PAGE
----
Traprock 50k 2013 Race Report

Shenipsit Strider group post-Traprock 2013.  Photo Courtesy of Scott Livingston

A little over a week ago, on April 13, I took on my first event of the season;  The Traprock 50k at Penwood State Park in Bloomfield CT. If you recall,I made a very ill-advised attempt at this course last year, with my bum knee.  What a difference a year has made!  Since I’m in one functioning piece this year the race was already destined to be a success. I also met a bunch of the runners from the Shenipsit Striders, the running club I joined this year.  Very fun to share the race and the woods with a bunch of fun, like-minded people.  I’m excited for the rest of the year!

I had a few bumps in my training road over the past couple of months, so I knew I wasn’t going into this as well-trained as I had hoped to be.  But I was definitely MUCH better off than I have been for most events in years past.  I had  no idea what to expect, other than to show up ready to hit the trails!  I knew from my loop last year that it was a pretty technical and hilly course… My goal was to do my best, and stay upright.  (1 out of 2 ain’t bad 😉 )

It was great running weather… chilly at the start, but I was comfortable in shorts, short sleeve shirt, gloves, and my favorite Moeben arm sleeves.  The sun stayed in the clouds and kept the temps in the 50’s.  Comfortable, even a little chilly at times up on the ridgeline.

Here’s a little rundown of the course loop (10 miles, 2300′ of elevation gain per loop):  The first 1-2 miles also doubles as the last 1-2 miles of the course.  It is a mix of some rocky, rooty singletrack and some doubletrack with loose rocks.  Tricky footing.  The technical running continues for the next few miles, over more loose, rocky doubletrack and up a looooong rock staircase (the “Stairway to Heaven”) and up more climbing to the ridge.  From there it is a jumble of rolling technical, rocky singletrack with a steep switchback downhill into aid station #1 and the start of the “lollipop” loop.  After negotiating the continued rocky terrain around the lollipop, we hit aid station #2, and began a long gradual climb into much more runnable territory.  The next few miles include some rolling singletrack that is still somewhat technical and tricky on tired legs, but very runnable.  We come around a corner out of the woods and into aid station #3, and also begin a stretch of broken up pavement on an old park road.  This stretch is definitely runnable and makes for a nice break from the technical stuff (for those of us who may or may not have just tripped and fell.  again.  and could use some sure footing for a little while).  After winding along this paved section we take a right and head uphill, entering the section of trail that is shared by the start.  We wind through the starting section, down the technical starting hill and into the start/finish area (and aid station #4).   Click here for a map and detailed description of the course as well.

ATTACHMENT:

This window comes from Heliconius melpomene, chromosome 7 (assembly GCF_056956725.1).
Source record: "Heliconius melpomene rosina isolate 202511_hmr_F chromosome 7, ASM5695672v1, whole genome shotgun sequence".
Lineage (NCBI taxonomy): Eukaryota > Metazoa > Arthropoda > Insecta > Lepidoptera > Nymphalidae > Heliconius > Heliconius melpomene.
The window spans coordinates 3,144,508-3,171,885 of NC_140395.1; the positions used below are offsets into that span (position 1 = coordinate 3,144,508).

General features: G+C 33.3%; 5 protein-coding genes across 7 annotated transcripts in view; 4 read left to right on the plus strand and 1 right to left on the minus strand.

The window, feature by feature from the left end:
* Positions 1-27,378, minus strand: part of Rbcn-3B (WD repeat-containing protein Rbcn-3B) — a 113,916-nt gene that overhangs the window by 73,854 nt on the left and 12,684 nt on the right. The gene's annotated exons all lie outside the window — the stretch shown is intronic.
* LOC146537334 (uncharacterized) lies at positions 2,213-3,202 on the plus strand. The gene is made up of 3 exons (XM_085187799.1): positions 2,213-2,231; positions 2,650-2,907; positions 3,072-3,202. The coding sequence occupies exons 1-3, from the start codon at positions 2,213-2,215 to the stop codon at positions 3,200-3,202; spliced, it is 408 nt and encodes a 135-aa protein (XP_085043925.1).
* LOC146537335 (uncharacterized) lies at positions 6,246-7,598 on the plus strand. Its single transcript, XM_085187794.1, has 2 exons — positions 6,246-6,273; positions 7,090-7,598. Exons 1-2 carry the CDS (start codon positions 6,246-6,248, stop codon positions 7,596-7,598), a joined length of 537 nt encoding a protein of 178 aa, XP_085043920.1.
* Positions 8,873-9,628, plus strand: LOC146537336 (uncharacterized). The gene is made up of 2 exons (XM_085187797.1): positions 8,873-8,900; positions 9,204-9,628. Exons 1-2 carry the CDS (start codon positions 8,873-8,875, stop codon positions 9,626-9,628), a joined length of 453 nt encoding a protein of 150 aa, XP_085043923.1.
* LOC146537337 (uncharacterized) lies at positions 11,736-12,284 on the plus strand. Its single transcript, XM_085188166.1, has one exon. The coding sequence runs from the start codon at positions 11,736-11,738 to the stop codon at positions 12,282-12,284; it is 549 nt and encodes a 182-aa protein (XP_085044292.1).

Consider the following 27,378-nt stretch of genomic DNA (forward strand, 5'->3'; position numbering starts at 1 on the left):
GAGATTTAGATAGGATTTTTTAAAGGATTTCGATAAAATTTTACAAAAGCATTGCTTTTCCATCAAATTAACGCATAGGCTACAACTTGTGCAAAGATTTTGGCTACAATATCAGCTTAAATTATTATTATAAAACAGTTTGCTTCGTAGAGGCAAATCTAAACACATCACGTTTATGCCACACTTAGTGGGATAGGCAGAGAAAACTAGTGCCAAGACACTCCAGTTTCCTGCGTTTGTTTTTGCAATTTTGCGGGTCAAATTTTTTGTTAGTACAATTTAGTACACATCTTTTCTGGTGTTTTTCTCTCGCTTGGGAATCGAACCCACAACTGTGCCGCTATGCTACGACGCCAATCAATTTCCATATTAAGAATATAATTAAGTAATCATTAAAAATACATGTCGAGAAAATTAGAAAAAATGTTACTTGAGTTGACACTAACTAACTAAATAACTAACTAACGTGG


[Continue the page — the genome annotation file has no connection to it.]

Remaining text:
The cool thing about this layout is that we “mid pack-ers” get to see the leaders multiple times due to the out and back sections.  It was great to see them motoring along!  I got to see Debbie (Livingston) crusing along on her way to a win, looking amazing as she flew over the terrain.  Inspiring!  It was so cool to be able to see and cheer on the lead runners as we were running too.

Getting ready to start!

The race starts straight uphill, up a technical, rocky and rooty hill that you also come back down (and then go back up) to start/finish each lap.  I made the huge mistake of starting off with barely any warmup.  Bad move.  I ran as much as I could up the hill, but quickly tired out and hiked with everyone else.  And then slipped on a wet rock and fell  on my face.  Going uphill.  Seriously, within the first 50 yards of the race.  Awesome.   Check off fall #1.  But no harm done…  popped up and kept right on trudging.

The lack of warmup meant that my legs felt like absolute lead for the first 2-3 miles .  Slowly but surely I warmed up and began to feel like I could actually pick up my feet and run.  Lesson learned… won’t do that to myself again!  From there I was off and running!  

Heading up the starting hill.. I’m in the pink 😉